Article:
Jacobson hired Gary Ross, who wrote Big and directed Seabiscuit, to work on the screenplay and direct the Lionsgate production - the most expensive in the studio's history. Ross shares the screenplay credit with writer Billy Ray, and with Collins. Jacobson was intent on honoring the author's vision, and Collins was involved at every stage of the production.
"The book presents a complex subject matter in a very nuanced and ethical way," Jacobson says. "It addresses our current social conditions, with the growing gap between the haves and the have-nots, and the way in which our fascination with celebrity and [with] the artificial reality of 'reality TV' conceals underlying social ills. . . . It's a very modern book in that regard."
But are tweens and teens going to get that? Do the folks buying The Unofficial Hunger Games Cookbook ("More than 150 recipes inspired by The Hunger Games trilogy!") care about social commentary and subtext?
"I think they get a lot of it, to be honest," Jacobson says. "For one, people identify with Katniss. She's a brave heroine, she steps up to do something for her sister that I think most people can relate to . . . . She is a very accessible heroine in that regard.
"But I also think the degree to which she is aware, in the book and in the movie, that she has to play to the camera if she wants to survive - I think young people are very aware that what they might watch on reality TV is more TV than it is reality.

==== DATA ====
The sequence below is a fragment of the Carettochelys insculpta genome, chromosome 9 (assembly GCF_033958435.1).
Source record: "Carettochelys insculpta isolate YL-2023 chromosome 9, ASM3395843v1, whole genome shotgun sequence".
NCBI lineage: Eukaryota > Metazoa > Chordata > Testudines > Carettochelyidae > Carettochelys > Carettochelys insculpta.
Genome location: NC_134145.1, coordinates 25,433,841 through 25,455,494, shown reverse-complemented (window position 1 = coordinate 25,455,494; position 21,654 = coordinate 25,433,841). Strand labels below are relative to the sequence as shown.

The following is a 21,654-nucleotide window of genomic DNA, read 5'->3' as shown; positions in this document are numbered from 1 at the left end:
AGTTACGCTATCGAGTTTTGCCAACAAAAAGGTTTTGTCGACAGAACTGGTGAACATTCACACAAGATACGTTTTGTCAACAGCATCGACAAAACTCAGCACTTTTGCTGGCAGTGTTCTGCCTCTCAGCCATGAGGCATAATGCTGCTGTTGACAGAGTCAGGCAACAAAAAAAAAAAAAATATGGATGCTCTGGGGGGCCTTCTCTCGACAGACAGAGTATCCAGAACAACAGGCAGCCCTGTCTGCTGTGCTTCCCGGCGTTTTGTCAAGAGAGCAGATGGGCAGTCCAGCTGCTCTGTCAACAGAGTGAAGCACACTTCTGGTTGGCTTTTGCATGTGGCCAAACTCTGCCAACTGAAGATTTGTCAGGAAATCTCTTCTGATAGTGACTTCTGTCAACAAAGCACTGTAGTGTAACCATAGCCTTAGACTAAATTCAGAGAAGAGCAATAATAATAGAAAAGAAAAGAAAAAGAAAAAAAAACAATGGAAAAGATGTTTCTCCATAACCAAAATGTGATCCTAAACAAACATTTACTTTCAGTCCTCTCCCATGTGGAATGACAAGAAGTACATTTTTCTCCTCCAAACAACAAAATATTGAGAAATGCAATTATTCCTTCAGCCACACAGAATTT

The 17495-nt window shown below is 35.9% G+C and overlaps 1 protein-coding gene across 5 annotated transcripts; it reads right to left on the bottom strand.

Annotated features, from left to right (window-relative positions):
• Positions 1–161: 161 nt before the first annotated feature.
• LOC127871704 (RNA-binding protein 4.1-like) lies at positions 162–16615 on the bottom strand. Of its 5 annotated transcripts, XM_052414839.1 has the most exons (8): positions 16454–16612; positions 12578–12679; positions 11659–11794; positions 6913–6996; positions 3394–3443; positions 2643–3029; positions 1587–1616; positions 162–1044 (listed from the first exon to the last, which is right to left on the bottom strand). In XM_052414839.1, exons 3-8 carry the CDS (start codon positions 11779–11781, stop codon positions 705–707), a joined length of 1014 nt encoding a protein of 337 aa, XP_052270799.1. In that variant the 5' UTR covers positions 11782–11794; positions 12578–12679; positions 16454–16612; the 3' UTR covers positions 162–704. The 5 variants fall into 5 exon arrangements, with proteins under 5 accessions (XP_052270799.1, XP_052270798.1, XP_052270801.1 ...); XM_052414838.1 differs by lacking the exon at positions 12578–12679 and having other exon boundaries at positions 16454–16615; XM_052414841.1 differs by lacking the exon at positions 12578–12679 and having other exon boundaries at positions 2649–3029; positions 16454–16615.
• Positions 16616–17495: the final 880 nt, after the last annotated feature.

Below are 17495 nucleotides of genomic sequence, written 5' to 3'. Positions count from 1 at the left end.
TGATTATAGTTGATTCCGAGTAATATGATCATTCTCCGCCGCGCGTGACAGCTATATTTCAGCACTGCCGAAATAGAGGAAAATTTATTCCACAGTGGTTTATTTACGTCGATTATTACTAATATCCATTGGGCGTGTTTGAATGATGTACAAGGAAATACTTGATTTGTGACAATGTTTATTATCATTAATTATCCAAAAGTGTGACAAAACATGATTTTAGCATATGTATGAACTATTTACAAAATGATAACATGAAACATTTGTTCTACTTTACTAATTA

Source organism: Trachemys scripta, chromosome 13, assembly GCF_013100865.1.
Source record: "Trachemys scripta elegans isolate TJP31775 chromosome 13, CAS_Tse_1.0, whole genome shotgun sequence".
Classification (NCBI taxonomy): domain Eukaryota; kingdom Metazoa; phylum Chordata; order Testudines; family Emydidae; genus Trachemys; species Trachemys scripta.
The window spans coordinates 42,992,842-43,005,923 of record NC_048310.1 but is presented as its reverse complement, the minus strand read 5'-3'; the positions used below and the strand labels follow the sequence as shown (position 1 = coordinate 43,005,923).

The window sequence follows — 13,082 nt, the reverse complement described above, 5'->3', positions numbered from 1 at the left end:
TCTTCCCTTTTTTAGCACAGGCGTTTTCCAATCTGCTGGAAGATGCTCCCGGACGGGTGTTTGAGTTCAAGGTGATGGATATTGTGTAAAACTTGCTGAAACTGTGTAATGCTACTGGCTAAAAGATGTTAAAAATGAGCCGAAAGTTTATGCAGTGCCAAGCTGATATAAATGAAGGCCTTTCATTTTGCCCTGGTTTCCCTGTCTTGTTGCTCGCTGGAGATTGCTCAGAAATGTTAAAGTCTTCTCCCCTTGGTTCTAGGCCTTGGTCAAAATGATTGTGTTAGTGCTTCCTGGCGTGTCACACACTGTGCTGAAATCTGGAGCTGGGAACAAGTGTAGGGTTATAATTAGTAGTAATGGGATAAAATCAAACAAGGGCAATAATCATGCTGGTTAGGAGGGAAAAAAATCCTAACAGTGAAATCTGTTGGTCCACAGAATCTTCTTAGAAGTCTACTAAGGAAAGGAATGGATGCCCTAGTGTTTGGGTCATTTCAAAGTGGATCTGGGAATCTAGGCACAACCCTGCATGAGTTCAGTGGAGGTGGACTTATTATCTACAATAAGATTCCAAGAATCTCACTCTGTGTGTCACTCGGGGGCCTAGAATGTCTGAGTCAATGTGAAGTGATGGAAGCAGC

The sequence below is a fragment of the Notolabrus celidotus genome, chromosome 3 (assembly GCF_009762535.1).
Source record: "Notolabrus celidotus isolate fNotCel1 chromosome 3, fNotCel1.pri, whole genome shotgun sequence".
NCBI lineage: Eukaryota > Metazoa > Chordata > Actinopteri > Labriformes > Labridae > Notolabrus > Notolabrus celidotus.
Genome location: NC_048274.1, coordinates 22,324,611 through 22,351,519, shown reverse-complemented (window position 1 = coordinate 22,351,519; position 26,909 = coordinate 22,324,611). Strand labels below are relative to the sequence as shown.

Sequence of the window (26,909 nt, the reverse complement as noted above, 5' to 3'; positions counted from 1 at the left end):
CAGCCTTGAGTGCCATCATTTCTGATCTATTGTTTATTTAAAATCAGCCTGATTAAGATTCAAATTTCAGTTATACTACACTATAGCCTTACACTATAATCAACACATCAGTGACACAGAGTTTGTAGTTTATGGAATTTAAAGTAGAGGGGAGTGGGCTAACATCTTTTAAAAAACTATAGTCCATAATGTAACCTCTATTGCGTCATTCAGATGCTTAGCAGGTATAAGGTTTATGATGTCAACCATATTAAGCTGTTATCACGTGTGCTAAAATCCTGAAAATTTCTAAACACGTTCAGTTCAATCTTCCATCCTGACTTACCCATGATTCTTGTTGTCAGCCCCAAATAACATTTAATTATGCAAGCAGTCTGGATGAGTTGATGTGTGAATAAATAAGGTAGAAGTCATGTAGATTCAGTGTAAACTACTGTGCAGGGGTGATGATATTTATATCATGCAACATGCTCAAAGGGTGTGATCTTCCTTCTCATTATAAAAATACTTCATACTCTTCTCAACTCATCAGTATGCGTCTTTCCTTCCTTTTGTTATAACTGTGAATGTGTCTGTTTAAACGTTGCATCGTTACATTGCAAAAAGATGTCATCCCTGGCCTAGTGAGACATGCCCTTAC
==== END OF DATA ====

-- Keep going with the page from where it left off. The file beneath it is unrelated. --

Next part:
" . . . Young people are actually really savvy about what they consume, and the success of this book is a reflection of their sophistication," Jacobson says.
In the United Kingdom, Jacobson had to make "very small" trims to some of the film's more violent sequences to safeguard its age 12-and-over rating. (In the United States, the MPAA ratings board gave The Hunger Games a PG-13.) Kids are stabbed, shot through the heart, left lifeless in the woods - woods that are equipped with hundreds of video cameras to bring the lethal combat into the living rooms of the Panemian populace.
"We felt that the violence needed to be honest and feel real, and feel scary, because you don't want to sugarcoat it or soft-pedal it," Jacobson says. "But on the other hand, you don't want to stylize it, or make it gratuitous or sensationalistic or glamorize in any way. And I think Gary found a way to keep it very much rooted in character, rooted in Katniss' experience, but also to make it feel that we weren't pulling our punches, that we weren't glorifying in any way the violence."
If the idea of humans hunting humans in a kind of spectator sport, and of children battling children, doesn't sound entirely original, of course it's not.
"Conceptually, these are not new ideas," says Rob Weiner, humanities and popular culture librarian at Texas Tech University. "It goes back to The Most Dangerous Game, a 1930s picture and novel where you have humans hunting humans. And then you have movies like The Running Man and The Tenth Victim . . . . In the Japanese movie and book Battle Royale, ninth graders are killing each other under order of the government, fighting to the death.
" . . . And it goes back to Lord of the Flies, too, with kids fighting kids."
Weiner, the author of a number of books on film, comic books, and graphic novels, says that The Hunger Games' producers had to keep their mainstream audience in mind - their young mainstream audience - as they reenacted the story's grislier episodes.
"They couldn't make it too edgy, or too violent, but conceptually, there are a lot of antecedents," Weiner says. "It's the same old story, recast in a more palatable way."
The Hunger Games
Opens at 12:01 a.m. Friday